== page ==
The angels’ song

December 11, 2013 | Editorial | Number 24
Dick Benner | Editor/Publisher

“Glory to God in the highest, and on earth peace to [all] on whom his favour rests” (Luke 2:14) will be read and re-read in our places of worship this Advent season as well as sung with gusto, sometimes glibly, to the words of Henry Longfellow: “I heard the bells on Christmas Day.”

Oh, how we need these words and music of hope at the end of 2013 when the nightly news brings us anything but a world of peace and tranquility: killings continuing in Syria, the police brutally beating protesters in Ukraine, Thailand’s downward spiral into citizen unrest, and sabres rattling between China and Japan over the ownership of a small, uninhabited island group in the East China Sea. 

As we read the Lukan passage and sing the familiar Christmas carols to this noisy, violent backdrop, are we escaping to an ancient idyllic time romanticized by the gospel writers mesmerized by the coming of Israel’s messiah? Can we possibly apply the angels’ song to surprised shepherds on that peaceful Judean hillside to our own strife-riven world? Or are we just seeking refuge in some ancient folklore for a seasonal respite?

Faithful followers of Jesus could be excused for some cynicism at the end of this tumultuous year, but this is all the more reason to enter once again into the joy and hope of the season, but with a new appreciation that joy and hope are needed more than ever in our troubled world. For it is this time of year, at this time of history, that we remind ourselves again that our God reigns despite the surrounding despair that often engulfs us.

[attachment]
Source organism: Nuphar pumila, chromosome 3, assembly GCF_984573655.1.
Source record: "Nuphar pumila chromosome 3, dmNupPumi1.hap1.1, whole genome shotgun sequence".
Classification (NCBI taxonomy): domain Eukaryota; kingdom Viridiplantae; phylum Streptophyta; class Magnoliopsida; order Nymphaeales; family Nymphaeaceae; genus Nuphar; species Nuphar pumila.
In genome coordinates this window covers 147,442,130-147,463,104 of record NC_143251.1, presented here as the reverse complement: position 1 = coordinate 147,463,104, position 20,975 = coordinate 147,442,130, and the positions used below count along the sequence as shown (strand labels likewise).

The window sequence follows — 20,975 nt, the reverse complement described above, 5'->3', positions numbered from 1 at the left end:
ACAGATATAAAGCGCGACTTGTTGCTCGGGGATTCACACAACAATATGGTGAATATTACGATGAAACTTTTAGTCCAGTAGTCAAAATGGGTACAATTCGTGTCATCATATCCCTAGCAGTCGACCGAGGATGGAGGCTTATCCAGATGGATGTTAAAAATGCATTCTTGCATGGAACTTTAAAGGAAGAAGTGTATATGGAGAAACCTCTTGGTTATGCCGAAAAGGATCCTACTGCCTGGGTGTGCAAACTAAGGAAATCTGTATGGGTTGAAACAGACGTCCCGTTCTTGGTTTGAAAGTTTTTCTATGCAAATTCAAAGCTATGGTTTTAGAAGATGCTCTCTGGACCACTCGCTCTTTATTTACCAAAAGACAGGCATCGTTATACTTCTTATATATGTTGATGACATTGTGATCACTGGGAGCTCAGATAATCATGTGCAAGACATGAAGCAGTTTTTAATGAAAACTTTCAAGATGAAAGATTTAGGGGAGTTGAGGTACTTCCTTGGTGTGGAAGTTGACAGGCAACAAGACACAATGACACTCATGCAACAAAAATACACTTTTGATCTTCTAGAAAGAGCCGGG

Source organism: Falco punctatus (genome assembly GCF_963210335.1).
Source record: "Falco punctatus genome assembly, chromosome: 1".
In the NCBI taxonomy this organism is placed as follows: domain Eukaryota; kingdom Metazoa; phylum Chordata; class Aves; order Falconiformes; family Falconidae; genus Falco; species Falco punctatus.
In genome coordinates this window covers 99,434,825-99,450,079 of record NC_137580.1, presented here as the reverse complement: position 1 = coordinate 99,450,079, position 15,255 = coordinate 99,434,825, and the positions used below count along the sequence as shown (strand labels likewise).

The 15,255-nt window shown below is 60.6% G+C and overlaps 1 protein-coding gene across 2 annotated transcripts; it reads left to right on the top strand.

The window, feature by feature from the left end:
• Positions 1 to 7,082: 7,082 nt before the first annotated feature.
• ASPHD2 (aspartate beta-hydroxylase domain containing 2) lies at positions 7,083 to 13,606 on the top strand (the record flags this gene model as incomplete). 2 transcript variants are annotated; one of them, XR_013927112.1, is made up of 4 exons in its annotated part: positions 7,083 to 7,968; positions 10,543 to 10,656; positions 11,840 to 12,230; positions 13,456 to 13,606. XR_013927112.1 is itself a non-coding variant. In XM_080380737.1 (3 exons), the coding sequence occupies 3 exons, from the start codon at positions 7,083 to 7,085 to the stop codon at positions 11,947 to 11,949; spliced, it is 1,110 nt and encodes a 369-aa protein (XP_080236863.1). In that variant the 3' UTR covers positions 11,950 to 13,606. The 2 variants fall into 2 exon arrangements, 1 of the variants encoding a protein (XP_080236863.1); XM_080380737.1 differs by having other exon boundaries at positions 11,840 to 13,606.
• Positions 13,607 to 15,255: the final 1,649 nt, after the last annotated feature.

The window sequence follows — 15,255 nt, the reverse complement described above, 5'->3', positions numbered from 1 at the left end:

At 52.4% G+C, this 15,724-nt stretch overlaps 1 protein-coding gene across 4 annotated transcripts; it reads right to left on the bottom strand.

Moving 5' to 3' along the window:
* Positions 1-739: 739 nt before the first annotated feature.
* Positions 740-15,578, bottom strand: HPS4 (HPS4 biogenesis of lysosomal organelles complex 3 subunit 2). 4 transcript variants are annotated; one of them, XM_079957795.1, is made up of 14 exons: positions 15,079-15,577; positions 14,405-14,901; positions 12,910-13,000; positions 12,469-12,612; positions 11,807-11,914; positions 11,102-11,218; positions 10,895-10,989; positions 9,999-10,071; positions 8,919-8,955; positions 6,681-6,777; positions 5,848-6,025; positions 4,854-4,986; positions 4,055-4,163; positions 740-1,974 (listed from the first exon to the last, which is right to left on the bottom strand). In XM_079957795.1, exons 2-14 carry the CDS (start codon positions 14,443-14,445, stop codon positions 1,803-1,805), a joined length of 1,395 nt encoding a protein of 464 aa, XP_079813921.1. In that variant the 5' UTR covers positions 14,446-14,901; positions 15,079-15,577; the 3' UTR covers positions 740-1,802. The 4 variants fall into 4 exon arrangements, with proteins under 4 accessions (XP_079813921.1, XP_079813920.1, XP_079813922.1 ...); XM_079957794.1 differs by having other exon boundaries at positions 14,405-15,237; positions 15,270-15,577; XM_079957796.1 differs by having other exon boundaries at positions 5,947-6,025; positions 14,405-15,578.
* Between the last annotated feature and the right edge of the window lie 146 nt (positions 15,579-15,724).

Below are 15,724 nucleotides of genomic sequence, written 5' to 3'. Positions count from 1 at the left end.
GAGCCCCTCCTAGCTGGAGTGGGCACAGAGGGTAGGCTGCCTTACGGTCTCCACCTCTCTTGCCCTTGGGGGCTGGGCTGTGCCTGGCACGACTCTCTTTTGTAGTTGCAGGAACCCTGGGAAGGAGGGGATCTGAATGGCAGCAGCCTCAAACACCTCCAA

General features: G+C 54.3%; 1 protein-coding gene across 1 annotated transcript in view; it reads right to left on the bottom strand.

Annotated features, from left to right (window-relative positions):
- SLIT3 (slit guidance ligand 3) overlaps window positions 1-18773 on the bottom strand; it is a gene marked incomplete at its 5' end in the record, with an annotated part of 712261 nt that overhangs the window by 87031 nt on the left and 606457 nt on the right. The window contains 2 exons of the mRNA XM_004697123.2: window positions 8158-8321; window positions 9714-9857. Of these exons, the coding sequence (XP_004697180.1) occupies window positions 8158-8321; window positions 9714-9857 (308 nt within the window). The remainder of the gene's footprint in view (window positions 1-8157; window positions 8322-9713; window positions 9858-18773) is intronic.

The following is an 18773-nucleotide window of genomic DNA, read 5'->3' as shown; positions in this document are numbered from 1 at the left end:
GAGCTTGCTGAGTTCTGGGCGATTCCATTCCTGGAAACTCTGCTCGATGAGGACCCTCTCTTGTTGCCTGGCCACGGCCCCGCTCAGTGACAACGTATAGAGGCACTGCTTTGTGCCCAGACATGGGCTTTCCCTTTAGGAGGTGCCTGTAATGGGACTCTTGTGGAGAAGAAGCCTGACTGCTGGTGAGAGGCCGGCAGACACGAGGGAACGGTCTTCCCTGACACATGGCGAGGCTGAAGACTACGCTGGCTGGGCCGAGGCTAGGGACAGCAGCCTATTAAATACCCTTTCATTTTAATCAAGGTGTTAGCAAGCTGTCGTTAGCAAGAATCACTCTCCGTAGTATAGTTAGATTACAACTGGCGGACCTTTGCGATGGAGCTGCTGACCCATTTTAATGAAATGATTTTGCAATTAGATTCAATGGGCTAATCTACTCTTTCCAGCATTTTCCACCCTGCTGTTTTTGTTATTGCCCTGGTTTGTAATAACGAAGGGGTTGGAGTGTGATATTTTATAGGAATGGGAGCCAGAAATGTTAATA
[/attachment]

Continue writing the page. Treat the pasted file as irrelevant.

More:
Yet, as an ancient story, it is hardly idyllic, or even romantic. While we have embellished this revolutionary event with the soft symbols of a baby in a manger, wise men bringing expensive gifts and shepherds leaning on their staffs while parents glow in the joy of a birth, the back story is far more dark and complicated.

God’s chosen Israel was living under oppressive Roman rule. Their own Jewish leaders, more concerned with the letter of Torah than in seeing the larger narrative of the coming Messiah as foretold by the prophets, were not prepared to accept the humble son of a carpenter as “God made flesh.” 

The juxtaposition of peace and unrest are familiar parts of the story. The temptation is to romanticize the Joseph/Mary narrative and to overlook the fact that the ushering in of God’s reign in Bethlehem depends a lot on us who have committed ourselves to being God’s agents for peace in this unredeemed world.

We are now first and foremost citizens of God’s kingdom (see “Discipleship as citizenship) and as such are commissioned to sing the angels’ song over and over again. Or as the editors of the newly released Herald Press book, Revolutionary Christian Citizenship, say in their introduction: “As Israel’s Messiah, [Jesus] claims the title of king and announces that God’s reign is finding fulfilment in him.

“He then gathers a community around himself and shows them how to relate properly to God, one another and wider society in all of its social and political dimensions. . . . Rather than confront rival kingdoms with violent revolution, he claims that God’s kingdom is manifest in service rather than dominion, vulnerability rather than coercion, love rather than fear. Jesus teaches his followers how to approach enmity, power, conflict, money and community in ways that are basic to any genuine political order.”

New multi-cultural column

Beginning in the new year, Canadian Mennonite will feature, on a rotating basis, a column in which New Canadians will give voice to the views and news of Mennonite Church Canada’s emerging church plants, representing the growing edge of our denomination. Brian Quan, pastor of the English-speaking Toronto Chinese Mennonite Church, leads off with the first such column on Feb. 17, replacing the New Order Voice of Winnipeg’s Aiden Enns, who is retiring as a columnist after eight years. We thank him for his challenging, sometimes contrarian views that kept us on our toes as faithful disciples. He also served on Canadian Mennonite’s board and was a national and Manitoba regional editor for Mennonite Reporter in earlier years. He continues as an occasional contributor.

Brian Quan

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